The map is the territory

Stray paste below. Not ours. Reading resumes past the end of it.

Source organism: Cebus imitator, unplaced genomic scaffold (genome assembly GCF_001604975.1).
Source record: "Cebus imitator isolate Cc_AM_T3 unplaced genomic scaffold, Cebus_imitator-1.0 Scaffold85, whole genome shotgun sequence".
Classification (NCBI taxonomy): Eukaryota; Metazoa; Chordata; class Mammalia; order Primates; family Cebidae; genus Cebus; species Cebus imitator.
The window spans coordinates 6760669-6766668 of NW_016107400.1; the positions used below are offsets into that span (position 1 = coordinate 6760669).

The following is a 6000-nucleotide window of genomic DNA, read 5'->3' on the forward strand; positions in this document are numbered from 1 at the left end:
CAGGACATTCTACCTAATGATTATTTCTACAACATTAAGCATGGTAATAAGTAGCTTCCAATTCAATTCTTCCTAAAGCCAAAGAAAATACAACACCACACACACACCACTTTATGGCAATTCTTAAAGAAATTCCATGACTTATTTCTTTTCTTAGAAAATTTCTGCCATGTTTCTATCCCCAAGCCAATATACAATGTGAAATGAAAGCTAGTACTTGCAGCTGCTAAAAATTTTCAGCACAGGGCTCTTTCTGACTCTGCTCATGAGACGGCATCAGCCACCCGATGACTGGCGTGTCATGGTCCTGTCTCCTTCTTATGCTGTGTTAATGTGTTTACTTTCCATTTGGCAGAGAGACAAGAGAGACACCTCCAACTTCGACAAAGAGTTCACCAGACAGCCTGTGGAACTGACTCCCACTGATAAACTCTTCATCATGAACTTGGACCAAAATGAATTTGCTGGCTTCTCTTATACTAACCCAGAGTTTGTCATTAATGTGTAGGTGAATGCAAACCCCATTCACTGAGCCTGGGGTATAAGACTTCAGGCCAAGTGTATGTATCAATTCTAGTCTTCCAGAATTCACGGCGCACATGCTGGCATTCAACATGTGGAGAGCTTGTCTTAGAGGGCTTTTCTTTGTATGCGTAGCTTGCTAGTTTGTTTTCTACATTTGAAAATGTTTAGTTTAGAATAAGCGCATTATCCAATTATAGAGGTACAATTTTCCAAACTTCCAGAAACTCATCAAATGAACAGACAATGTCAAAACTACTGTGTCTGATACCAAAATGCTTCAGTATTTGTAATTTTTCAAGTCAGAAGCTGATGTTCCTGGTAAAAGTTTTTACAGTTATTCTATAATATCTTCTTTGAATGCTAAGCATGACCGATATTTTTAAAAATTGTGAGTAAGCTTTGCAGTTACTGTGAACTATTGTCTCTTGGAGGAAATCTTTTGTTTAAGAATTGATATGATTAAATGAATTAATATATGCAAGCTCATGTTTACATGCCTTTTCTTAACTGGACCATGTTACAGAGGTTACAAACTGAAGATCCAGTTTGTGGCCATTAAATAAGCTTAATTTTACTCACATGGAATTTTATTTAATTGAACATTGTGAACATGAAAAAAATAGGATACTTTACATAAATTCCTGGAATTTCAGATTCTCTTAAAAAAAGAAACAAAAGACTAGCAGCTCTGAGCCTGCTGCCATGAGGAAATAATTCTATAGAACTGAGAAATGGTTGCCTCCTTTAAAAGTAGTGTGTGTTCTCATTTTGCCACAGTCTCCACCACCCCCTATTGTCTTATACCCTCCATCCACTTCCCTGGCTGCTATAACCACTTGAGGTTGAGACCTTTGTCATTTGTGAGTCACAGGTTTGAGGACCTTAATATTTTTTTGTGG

When I read the expression ‘The map is not theterritory’ for the first time, it occurred to me that it contained the quintessence of Anglo-American philosophy of common sense. The defiant insistence on a logic of representation, a common-sense belief in the evidence of an objective ‘reality’ that is prior to all mental representations or written marks, a normative concept of rigour and scientism – all that appeared to be condensed in that one expression, which Alfred Korzybski coined in a paper on the ‘Necessity forRigor in Mathematics and Physics’ in 1931, and which can be seen as an emblem of analytical philosophy.Certainly, I do not intend to start an argument like the one that Jacques Derrida once had with John Searle. And I will certainly not address the historical issue of the divide between the continental and the analytical traditions of philosophy, which according to Michael Friedman can be traced back to the clash between Heidegger and Carnap in the early 1930s. I only wish to use the expression of Korzybski, who was a partisan of Carnap, to point out the media-philosophical impact of Cultural Technologies and Techniques Studies,which have constituted a new and rapidly expanding field of research and teaching in Germany for about a dozen years now. The media-philosophical core of this field of research can be seen as the unfolding of the possible meanings of negating Korzybski’s negation, namely that ‘the map is the territory’.


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